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Corporate Branding: What It Is & How To Create A Brand That Inspires Trust (+ Examples)

A person holding two pieces of a puzzle to represent corporate branding and all its elements that need to fit together
Elements of corporate branding should fit together like pieces of a puzzle to create a unified brand image

Did you know that 86% of buyers are happy to pay more for a product if it means getting a great customer experience?

Corporate branding can help you build a stronger bond with your audience and deliver a remarkable customer experience, which can increase brand loyalty and improve your reputation.

Corporate branding plays a key role in multiple aspects of your company, including:

  • Visual identity
  • Market positioning
  • Company culture
  • Talent acquisition
  • Marketing campaigns
  • External communications

And that’s not all.

We’ll explain how this type of branding can help you build brand trust, teach you how to create a strategy in seven steps and inspire you with innovative, creative and funny branding solutions from famous companies.

Looking to grow your brand online? Let us give you ideas!

What Is Corporate Branding?

Corporate branding is the practice of building, promoting and growing the brand of a company as a corporate entity.

It’s much broader than the scope of branding specific products or services separately.

Corporate branding typically involves optimizing multiple elements of a brand to create a cohesive voice and personality.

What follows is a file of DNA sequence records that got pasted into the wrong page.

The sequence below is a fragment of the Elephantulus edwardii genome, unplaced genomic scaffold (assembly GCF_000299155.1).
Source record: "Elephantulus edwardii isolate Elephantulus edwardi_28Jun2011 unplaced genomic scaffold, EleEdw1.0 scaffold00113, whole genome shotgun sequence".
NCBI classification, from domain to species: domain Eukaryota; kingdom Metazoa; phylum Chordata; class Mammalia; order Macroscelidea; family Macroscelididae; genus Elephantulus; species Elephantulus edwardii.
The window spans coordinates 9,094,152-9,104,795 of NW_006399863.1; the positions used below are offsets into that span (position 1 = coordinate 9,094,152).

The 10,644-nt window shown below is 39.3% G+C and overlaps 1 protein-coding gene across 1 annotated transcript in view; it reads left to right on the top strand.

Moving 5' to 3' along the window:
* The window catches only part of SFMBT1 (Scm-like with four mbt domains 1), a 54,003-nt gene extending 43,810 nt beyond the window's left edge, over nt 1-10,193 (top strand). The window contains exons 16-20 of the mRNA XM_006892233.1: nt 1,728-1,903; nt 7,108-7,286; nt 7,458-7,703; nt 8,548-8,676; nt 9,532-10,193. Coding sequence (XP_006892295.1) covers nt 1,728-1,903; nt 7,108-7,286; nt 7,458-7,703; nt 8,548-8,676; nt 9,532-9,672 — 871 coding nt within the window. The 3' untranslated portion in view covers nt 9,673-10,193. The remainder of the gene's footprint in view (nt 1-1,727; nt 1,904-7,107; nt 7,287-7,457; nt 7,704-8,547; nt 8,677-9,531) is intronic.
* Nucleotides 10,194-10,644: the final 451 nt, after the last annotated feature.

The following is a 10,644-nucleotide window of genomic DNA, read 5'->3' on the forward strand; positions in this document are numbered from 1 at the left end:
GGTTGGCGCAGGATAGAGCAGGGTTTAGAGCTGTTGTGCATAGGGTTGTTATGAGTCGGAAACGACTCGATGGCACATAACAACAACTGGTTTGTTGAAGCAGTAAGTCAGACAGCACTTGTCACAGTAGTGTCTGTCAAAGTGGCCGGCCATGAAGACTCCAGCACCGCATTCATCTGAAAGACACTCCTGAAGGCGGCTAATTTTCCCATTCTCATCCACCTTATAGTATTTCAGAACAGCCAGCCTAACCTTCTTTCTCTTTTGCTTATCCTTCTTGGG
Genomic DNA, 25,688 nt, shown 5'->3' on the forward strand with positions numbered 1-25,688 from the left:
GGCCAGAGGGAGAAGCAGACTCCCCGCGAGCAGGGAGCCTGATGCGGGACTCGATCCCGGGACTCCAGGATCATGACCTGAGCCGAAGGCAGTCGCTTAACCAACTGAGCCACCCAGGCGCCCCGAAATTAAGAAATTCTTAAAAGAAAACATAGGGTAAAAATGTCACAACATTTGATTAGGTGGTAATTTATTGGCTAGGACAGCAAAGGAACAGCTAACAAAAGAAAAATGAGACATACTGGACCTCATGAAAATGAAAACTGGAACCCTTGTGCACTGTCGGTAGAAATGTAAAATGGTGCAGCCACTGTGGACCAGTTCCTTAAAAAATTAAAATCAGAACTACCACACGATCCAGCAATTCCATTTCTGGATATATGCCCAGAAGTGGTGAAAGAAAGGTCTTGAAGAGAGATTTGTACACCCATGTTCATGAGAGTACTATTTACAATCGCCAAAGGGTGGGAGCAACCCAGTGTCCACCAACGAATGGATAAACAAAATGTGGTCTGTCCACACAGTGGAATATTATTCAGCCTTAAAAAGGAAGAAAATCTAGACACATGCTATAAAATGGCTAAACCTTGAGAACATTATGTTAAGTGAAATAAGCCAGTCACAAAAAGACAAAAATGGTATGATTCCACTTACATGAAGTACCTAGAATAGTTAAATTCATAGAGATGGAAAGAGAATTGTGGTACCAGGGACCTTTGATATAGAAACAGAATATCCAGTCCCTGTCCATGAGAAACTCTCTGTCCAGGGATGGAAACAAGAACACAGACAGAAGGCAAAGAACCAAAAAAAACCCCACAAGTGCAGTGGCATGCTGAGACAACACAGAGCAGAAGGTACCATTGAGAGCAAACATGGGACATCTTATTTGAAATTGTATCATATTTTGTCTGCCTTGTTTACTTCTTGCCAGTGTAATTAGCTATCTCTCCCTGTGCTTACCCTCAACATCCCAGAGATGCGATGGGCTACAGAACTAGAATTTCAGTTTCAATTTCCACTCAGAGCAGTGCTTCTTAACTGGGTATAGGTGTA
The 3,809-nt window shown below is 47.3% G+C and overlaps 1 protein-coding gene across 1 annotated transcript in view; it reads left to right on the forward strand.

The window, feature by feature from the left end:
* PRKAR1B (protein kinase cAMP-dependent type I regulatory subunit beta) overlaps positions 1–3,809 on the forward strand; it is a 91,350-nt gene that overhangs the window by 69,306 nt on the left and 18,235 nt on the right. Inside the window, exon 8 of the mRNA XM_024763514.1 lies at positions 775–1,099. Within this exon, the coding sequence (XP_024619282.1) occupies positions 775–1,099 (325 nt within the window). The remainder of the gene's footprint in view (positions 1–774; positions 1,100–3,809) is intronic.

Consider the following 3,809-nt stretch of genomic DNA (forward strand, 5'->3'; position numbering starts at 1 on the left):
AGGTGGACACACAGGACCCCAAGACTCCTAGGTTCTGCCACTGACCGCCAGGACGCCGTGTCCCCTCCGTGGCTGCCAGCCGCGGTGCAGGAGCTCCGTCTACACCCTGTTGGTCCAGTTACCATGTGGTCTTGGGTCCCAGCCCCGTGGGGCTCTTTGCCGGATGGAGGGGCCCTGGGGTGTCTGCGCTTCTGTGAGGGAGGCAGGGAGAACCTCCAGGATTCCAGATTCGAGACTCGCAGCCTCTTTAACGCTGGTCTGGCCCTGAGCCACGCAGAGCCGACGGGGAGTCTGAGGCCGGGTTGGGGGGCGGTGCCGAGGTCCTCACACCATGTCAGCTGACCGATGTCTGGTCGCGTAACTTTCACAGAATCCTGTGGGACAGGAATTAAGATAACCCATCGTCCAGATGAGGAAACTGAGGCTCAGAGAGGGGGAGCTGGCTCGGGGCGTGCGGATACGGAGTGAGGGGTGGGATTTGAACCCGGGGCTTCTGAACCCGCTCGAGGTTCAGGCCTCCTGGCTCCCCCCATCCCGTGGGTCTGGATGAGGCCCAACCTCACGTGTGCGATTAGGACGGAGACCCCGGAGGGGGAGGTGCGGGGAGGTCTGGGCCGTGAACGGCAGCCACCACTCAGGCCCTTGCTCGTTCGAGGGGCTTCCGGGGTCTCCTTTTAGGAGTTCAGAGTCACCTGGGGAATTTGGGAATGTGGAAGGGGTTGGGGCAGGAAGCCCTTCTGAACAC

These elements may include, but are not limited to:

  • Logo design
  • Packaging design
  • Advertising campaigns
  • Product quality
  • Customer service
  • Social media presence
  • Employee training

The best way to create a strong, consistent corporate brand is to integrate branding with your marketing, communications and corporate social responsibility (CSR) activities.

How A Corporate Brand Identity Helps Build Trust With Consumers

Think about the products you purchase on a regular basis. What makes you choose a certain brand over another? Do you feel loyal to certain companies?

This is where corporate branding plays a major role.

It helps you create a consistent brand image, stay true to your brand values and nurture long-lasting relationships with your customers.

When consumers feel that your brand is worth their attention, they will be more likely to trust your company and make regular purchases from your brand.

Edelman, a US public relations and marketing firm, recently conducted a survey on brand trust. The results showed:

  • 75% of consumers say they will purchase from a brand they trust even if it isn’t the cheapest
  • 75% of consumers say they will immediately check out and possibly purchase a new product from a brand they trust
  • 78% of consumers say they will recommend a brand they trust to others and defend that brand against criticism